How far has the car travelled in one hour ?

An hour on which clock? You just said they were running at different rates.



#15 xyz

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Posted 04 October 2016 - 08:05 PM

I'm not the one having trouble interpreting truth here nincompoop.

You contradicted yourself again. If clock B is running at half the rate of clock A then the car is moving twice as fast according to clock B than it according to clock A because it's covering the same distance in half the time. If both of those clocks are in the same frame of reference (including the same strength gravitational field) then at least one of them is wrong.


An hour on which clock? You just said they were running at different rates.

the clocks are running at different rates, the velocity of the car is constant, try it with c if you like from the sun, the light does not slow down to hLf the speed because the clock is half the rate. The whole point my friend, think about that

Edited by xyz, 04 October 2016 - 08:06 PM.


#16 xyz

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Posted 04 October 2016 - 08:14 PM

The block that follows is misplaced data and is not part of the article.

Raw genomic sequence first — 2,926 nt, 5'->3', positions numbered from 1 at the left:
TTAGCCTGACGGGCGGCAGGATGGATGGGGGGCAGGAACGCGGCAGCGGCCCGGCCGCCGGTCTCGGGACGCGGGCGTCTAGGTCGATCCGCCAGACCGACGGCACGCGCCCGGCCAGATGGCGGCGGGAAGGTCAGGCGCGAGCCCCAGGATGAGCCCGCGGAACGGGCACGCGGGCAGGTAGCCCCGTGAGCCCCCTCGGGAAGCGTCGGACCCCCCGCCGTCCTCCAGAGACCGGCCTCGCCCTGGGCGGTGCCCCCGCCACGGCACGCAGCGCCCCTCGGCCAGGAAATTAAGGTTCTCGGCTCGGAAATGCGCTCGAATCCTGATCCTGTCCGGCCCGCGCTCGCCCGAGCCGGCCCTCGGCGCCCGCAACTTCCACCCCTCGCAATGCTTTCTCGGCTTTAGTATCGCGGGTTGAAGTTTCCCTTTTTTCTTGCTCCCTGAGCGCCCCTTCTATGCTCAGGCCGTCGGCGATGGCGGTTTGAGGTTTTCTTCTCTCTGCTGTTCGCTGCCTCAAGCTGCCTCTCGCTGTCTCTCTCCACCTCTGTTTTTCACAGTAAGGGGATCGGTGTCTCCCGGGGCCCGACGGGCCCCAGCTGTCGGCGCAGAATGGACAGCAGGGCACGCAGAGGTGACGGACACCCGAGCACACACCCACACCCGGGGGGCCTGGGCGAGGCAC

In short if the Caesium atom travelled to the sun , at any speed, the time it arrives will be what the earth clock says, the atom does not travel slower when the rate of the Caesium slows.if time slowed it would take longer to get there . Velocity is constant therefore so is time.

Edited by xyz, 04 October 2016 - 08:17 PM.


#17 A-wal

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Posted 04 October 2016 - 08:25 PM

If the clocks are running at different rates then the car can't possibly be moving at the same velocity relative to both of them because velocity is a measurement of distance over time.

 

If the clocks were in motion relative to each other and both measuring the car moving at the same velocity (as happens with light) then they couldn't possibly be running at the same rate (time dilation).

 

This will probably confuse the hell out out of you so you'll reject it on the basis that you can't face the prospect of not being capable of understanding it but...

 

If you were to put one clock inside the car and leave the other clock beside the road (assuming now that both clocks are accurate) then the time it would take for the car to travel any distance would be different on the two clocks, less time will have passed on the clock in the car. You'd need a very accurate clock to measure the difference because 100mph is so slow compared to the speed of light but if the car were moving at say half the speed of light then any clock would do.